It can be a wonderful thing to sneak away from the daily routine, slip into a half-full theatre, and settle back to enjoy a lovely movie. This, dear reader, was sadly not my fate today. While I did vary my usual routine; and the theatre I settled into was, indeed, half-full; the story which unfolded before my eyes was far from lovely.
Recommend this product?
For how, I must ask, can one be asked to enjoy the recounting of such terrible tragedy, of such exquisite woe, of such dastardly villainy? How can one be asked to bear up under the stress of seeing Lemony Snicket's A Series of Unfortunate Events?
The Staggering Story
Weep if you will when I tell you that this movie is about a trio of young siblings--Violet (Emily Browning), Klaus (Liam Aiken) and Sunny Baudelaire (Kara and Shelby Hoffman)--who while frolicking at the shore learn the most terrible news. Their parents have been killed in a fire which has consumed their home. The kindly but misguided Mr. Poe, manager of their trust fund at the bank, has the responsibility of delivering the orphans to their new guardian, Count Olaf (Jim Carrey). It is at this point that true despair sets in.
Count Olaf, a bad actor and worse housekeeper, has a genuine interest in the children... but only because he hopes to get his filthy hands on the Baudelaire fortune. On this unfortunate quest for riches, Olaf requires the children to share a single room, clean up his disgusting house, and cook dinner for his rag-tag troupe of thespian friends. This evil actor devises a plot which is guaranteed to win him access to the Baudelaire accounts, however the plan is foiled when he foolishly allows Sunny to drive. Fearing that he may not be a fit guardian, Mr. Poe removes the children from his care and delivers them to yet another new home.
I should probably not tell you why things don't work out for the Baudelaires in the home of their uncle, Dr. Montgomery Montgomery (Billy Connolly), herpetologist. I should not tell you that their fate became entwined with the Incredibly Deadly Viper, or that they are once again sent to live with a distant relative, Aunt Josephine (Meryl Streep) as it would very likely cause you a great deal of discomfort. I shouldn't even tell you the misfortune that befalls the normally joyful occasion of a wedding for fear of causing great emotional distress.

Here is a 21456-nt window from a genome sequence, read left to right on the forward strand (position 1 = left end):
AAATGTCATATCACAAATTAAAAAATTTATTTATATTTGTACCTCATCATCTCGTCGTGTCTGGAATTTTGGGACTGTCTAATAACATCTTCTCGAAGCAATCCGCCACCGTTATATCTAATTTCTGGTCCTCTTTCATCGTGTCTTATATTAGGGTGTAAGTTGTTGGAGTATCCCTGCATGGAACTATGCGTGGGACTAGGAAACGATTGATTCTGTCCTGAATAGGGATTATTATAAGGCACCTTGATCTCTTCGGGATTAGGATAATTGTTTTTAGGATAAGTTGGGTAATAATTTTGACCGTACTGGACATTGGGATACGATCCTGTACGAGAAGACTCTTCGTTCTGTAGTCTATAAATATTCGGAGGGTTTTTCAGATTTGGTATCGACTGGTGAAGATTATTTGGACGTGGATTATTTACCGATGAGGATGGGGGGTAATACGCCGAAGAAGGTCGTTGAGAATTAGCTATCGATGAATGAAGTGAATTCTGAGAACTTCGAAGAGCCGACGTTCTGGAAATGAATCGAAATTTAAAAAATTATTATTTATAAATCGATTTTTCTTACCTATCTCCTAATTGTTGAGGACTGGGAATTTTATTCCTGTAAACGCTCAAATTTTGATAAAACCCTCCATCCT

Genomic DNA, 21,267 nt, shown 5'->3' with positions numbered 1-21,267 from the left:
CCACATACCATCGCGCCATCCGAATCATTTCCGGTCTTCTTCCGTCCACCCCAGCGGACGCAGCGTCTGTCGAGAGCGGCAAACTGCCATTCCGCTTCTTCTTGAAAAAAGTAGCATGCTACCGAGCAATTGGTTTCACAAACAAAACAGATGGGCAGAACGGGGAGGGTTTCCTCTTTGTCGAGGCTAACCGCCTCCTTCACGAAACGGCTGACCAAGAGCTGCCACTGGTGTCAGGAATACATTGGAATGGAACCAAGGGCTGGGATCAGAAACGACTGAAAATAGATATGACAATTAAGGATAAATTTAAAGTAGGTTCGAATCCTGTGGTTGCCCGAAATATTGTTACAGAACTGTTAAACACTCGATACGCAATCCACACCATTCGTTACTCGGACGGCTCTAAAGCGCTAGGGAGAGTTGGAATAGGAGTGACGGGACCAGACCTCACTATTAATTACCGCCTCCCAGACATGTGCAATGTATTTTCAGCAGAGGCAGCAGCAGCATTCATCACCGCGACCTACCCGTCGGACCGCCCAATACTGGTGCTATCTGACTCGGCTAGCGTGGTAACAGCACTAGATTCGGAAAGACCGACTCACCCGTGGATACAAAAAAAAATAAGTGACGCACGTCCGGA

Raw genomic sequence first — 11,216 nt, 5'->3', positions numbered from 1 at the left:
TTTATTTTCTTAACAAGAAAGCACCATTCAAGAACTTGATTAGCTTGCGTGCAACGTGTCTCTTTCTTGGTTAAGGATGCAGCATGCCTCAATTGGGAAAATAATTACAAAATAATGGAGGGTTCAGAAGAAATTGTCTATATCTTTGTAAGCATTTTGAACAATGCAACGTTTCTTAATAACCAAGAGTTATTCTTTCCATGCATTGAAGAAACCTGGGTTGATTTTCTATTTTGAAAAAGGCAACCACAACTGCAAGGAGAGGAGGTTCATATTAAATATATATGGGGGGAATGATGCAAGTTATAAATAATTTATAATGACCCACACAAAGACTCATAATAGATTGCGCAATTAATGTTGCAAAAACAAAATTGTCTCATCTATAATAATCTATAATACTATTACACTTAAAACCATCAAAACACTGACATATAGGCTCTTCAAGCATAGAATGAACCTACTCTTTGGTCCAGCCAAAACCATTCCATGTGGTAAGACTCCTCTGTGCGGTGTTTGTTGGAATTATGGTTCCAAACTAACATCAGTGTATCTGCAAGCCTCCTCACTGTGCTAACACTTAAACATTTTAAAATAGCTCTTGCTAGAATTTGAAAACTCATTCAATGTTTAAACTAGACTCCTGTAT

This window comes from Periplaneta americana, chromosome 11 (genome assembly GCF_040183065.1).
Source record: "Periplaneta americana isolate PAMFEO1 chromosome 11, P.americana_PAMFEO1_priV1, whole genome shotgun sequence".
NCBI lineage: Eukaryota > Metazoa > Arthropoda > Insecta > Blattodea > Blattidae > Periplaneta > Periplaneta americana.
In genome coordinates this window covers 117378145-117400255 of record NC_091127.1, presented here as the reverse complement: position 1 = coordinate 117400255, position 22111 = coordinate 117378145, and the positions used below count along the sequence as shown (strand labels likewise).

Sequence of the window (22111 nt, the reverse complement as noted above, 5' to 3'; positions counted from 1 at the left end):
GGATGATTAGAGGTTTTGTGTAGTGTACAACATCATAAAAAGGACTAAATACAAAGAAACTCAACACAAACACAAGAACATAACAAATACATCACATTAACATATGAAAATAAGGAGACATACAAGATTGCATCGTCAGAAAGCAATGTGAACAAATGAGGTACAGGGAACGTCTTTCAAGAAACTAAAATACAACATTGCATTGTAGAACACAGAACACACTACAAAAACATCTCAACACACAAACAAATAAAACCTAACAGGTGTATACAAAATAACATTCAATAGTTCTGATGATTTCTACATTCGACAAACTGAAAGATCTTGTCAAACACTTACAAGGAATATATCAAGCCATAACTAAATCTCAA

Just know that if you choose to view this film, you will be subjecting yourself to all these heart wrenching happenings and more.
The Putrific Production
This motion picture is filled with bad actors--that is to say, the bad acting of Olaf and his creepy cronies is portrayed in an excellent manner. There are moments that will make you laugh at his antics, although it will most likely be a front to keep you from crying at his wickedness. Likewise, the unfortunate children around whom the story is based are quite extraordinary in their tragic roles. Sunny, the toddler with extremely sharp teeth, says some of the most astute things.
The world in which the Baudelaire orphans find themselves is dark in both color and tone, as befits the sad tale of which they are a part. The scenery is like something from another world (think the games Myst or Riven) and the cinematography will effortlessly transport you into the lives of these misfortunates.
Parents should observe extreme caution when taking young children to see this film. They may find the evil eye of Count Olaf or the cliff-hanging house of Aunt Josephine to be too frightening for them. And you can fully expect to hear some shrieks during a scene stolen by a very long, very slithery co-star. Please take note that I also noticed exactly one instance of the word "dammit", not surprisingly spewed forth from the lips of that nasty Count Olaf.
My Abysmal Afterthoughts
For anyone who has followed the lives of Violet, Klaus and Sunny in print, none of the events in this maleficient movie will shock you. There are a few omissions of plot points due to time constraints. Likewise, purists may be bothered by the re-ordering of some of the events in order to create a more cohesive presentation. But make no mistake, this film perfectly captures the spirit of the books by Lemony Snicket, making it truly, A Series of Unfortunate Events.
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